California Museum exhibit shares stories of Lao refugees
New traveling exhibit at California Museum takes visitors on the journey of Lao refugees fleeing war and finding new homes in the United States
SACRAMENTO, Calif. — The California Museum is partnering with the Center for Lao Studies (CLS) to present a new traveling exhibit titled “Between 2 Worlds: Untold Stories of Refugees from Laos.”
The exhibition focuses on two Lao ethnic groups, Lao and Iu Mien. It takes visitors on the journey of refugees from Laos fleeing war and finding new homes in the United States. It is accompanied by photos, documents, cultural artifacts and video recordings of refugees telling their stories in their own words.
This includes “retracing their lives amid American bombings and other attempts to ‘contain’ communism in Southeast Asia and Laos, in particular, and their journeys from their homes in Laos to re-education camps, refugee camps and the United States”.
“Although Lao Americans have been an important part of Sacramento for decades, many people outside the community are still unaware of their history,” California Museum executive director Amanda Meeker said. “We are thrilled to be a place where they can share their stories with visitors from many walks of life.”
The idea for the exhibition originated from CLS’s Lao Oral History Archive (LOHA), which began in 2009 and involved interviewing and recording the stories of over 20 families from Laos who now live in the States. -United. CLS assembled a team of cultural consultants, historians, museum professionals, graphic designers, media specialists and writers who spent more than a year researching and planning the project before mounting the exhibition physical.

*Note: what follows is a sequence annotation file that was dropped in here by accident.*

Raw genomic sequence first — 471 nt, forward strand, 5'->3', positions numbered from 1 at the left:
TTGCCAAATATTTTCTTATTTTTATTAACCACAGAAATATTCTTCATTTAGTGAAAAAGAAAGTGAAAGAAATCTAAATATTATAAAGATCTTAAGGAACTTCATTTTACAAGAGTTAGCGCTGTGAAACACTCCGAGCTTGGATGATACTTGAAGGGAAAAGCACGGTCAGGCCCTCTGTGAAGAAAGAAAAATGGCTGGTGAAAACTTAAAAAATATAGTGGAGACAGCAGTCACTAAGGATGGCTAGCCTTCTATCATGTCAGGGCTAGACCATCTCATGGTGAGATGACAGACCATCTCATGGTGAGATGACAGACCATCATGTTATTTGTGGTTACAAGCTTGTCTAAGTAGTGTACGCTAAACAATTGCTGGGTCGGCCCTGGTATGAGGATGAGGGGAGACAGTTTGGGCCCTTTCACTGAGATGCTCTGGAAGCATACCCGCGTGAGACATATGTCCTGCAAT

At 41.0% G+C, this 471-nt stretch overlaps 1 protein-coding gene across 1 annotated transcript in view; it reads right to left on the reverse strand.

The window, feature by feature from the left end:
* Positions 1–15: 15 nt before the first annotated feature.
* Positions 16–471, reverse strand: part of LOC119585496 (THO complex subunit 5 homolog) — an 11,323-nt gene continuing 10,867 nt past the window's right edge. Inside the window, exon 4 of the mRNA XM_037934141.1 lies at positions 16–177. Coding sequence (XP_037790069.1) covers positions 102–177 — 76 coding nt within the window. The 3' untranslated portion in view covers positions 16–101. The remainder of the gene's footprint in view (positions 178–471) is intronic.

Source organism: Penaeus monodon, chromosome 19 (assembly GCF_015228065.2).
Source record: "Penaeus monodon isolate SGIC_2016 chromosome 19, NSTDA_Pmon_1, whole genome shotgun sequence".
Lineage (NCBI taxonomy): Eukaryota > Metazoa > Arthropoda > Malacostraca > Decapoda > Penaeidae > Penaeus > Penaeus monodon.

“The Between Two Worlds exhibition represents the culmination of years of work,” said CLS Executive Director and Project Co-Director Dr. Vinya Sysamouth. “The LOHA project was so important because it literally gave voice to stories that had remained silent for decades. Those who experience the exhibit will gain a historical and contextual understanding of why refugees from Laos are in the States -United.”
The exhibition is made possible through support from the McConnell Foundation, the California Museum, California Humanities, and the Central Valley Community Foundation, as well as private donations.
“Sacramento has been home to the largest American Mien community since the mid-1980s,” said Dr. Kal Phan, a leader in Sacramento’s Iu Mien community. “Although they arrived in America as refugees from a pre-literate tribal society with minimal formal education and job skills, today they are living their American dreams.”
The Between 2 Worlds exhibit is currently on display at the museum until October 28, 2022. For more information or to purchase tickets, visit the official California Museum website.